An abscess is a localized buildup of pus that occurs in a dog or cat when bacteria penetrate tissue — usually as a result of a fight or minor injury.
Be warned: The pus inside an abscess can be stinky stuff. (That said, I once worked with a vet tech who so loved cleaning up abscesses that she counted it as a perk of the job.)
Symptoms of an Abscess
A typical example is a cat bite abscess. Your cat gets into a scrap, and a couple of days later he is quieter than usual and gone off his food. You find a swelling on his flank, but when you try to look closer, a normally placid cat hisses and growls. Does that sound familiar?
After the initial injury, it can take 2 to 5 days for the abscess to develop.
In the early days, you might stroke your pet and find a clump of sticky hairs, or a scab, marking the site of a small wound. This area may be tender and warm to the touch. As infection brews beneath the surface, pus builds up and a swelling develops.
If an abscess bursts, don’t panic. Pus can be foul-smelling and bloodstained, which looks dramatic, but the animal is in no danger of hemorrhage.
The size of an abscess can range from a blister between the toes (caused by a grass awn) to extremely large. Last year I treated a Golden Retriever with an abscess the size of a football.
What Causes Abscesses in Dogs and Cats?
Any injury that penetrates the skin’s protective barrier can result in an abscess.
- Bites are a common cause because the attacker’s teeth are coated in bacteria.
- Likewise, tooth root abscesses can develop when a tooth crown cracks or becomes damaged, and bugs from the mouth track down the root.
That said, anything that pierces the skin, such as a grass awn between the toes, can set off an abscess. The body is a wonderful thing and tries to “wall off” the infection, hence the formation of a lump filled with pus.
Your vet will be suspicious of a skin abscess from the animal’s symptoms and history, such as a recent fight, going off food and running a fever.
Confirming the diagnosis is easily done (provided the patient is not too sore) by popping a needle into the swelling and seeing if pus drips out. Dental abscesses can be tricky to diagnose, and dental radiographs are necessary to identify exactly which tooth is causing the problem.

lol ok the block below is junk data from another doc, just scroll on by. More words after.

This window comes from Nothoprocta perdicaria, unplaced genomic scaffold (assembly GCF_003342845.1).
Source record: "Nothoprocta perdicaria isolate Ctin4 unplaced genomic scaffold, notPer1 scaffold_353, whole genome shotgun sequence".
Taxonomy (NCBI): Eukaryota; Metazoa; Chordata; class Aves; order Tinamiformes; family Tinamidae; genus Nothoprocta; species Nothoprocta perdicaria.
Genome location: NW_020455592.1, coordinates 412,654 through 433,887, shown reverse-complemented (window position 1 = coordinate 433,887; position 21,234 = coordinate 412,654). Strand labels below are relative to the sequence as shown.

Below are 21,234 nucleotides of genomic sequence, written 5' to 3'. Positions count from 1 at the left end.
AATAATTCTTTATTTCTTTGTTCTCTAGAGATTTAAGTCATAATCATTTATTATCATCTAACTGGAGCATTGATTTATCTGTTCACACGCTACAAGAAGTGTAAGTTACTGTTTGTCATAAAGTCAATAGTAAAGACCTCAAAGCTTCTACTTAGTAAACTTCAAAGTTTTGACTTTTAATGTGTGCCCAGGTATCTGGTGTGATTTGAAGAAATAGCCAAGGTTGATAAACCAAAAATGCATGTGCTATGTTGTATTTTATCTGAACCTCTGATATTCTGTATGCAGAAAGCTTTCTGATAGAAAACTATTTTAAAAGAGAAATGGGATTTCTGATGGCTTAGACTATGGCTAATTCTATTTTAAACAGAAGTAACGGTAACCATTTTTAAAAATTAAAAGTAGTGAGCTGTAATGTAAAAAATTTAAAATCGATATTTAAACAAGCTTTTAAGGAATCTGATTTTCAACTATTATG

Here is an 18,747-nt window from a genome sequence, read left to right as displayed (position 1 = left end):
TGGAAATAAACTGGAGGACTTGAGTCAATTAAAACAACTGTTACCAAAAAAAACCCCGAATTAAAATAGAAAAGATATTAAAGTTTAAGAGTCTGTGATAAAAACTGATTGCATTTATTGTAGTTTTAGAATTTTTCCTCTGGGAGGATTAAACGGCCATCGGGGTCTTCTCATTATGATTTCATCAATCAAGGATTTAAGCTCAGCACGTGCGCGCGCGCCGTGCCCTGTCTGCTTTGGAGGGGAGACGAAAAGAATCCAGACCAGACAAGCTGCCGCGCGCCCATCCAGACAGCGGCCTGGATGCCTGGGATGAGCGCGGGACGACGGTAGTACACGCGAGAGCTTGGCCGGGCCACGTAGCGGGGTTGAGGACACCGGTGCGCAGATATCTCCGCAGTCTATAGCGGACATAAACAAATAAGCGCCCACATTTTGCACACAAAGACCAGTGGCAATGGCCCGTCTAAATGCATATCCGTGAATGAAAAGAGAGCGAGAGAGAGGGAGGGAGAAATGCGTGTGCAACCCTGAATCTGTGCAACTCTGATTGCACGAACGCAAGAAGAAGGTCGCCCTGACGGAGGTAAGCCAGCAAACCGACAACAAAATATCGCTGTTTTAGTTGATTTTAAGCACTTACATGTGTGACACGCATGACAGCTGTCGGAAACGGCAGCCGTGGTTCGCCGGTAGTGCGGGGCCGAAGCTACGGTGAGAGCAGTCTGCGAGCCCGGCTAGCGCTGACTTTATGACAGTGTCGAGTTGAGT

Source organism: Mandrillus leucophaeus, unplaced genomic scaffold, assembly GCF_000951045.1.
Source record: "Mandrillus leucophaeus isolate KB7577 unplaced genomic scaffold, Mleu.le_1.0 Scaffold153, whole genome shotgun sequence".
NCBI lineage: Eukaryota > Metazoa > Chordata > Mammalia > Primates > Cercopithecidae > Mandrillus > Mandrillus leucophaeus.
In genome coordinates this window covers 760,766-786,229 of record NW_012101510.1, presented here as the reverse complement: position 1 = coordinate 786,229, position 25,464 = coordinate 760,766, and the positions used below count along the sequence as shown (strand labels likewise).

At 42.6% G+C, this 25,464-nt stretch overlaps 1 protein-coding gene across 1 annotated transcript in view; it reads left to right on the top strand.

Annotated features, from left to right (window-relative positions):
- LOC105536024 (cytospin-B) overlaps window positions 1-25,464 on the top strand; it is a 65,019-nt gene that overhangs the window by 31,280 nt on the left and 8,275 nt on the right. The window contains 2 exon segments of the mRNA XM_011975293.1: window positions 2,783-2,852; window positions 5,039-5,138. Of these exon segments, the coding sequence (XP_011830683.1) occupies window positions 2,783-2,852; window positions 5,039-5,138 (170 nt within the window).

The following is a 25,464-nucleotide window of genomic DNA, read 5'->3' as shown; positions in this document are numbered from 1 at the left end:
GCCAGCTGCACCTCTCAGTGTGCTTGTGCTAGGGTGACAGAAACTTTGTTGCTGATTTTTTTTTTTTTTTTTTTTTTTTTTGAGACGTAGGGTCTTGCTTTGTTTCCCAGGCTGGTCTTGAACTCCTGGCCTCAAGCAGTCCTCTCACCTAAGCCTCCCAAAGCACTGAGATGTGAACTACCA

Treatment of an Abscess
By the time an abscess is obvious, a course of antibiotics is required to settle the infection. Most vets use a broad-spectrum antibiotic that is effective against the staphylococci bugs found on the skins surface.
Rarely, the abscess fails to respond, in which case a sample of pus is cultured to find out exactly which bacteria are present, and which antibiotic will kill them.
This video shows veterinarian Dr. Meredith Kennedy explaining abscesses and treatment on Rocky, a female Labrador:
An important part of treatment is to:
- Lance the abscess.
- Drain the pus out.
- Flush the cavity.
This is a minor surgical procedure and is often done with the patient sedated because it can be sore and uncomfortable.
How to Prevent an Abscess
If you find a fresh wound on your pet, bathing the injury with a weak disinfectant can reduce the contamination and the risk of abscess formation.
I’m a big fan of salt water:
- Mix 1 teaspoon of salt into 1 pint of freshly boiled water and leave it to cool.
- Simply soak some cotton wool or lint in the disinfectant and use it to thoroughly clean the area.
- Please note: Phenol-based disinfectants are toxic to cats. If in doubt about their suitability, check with your veterinarian before use.
Another important prevention is getting your animals neutered. Intact animals are more likely to roam and get into fights over territory.
Finally, the location of an abscess can tell a lot about a cat’s character. An abscess on the head means he was standing up to the opposition, whereas an abscess on the rear means he was running away.
- Small Animal Internal Medicine. Nelson & Couto. Publ: Mosby. 3rd edition.
This pet health content was written by a veterinarian.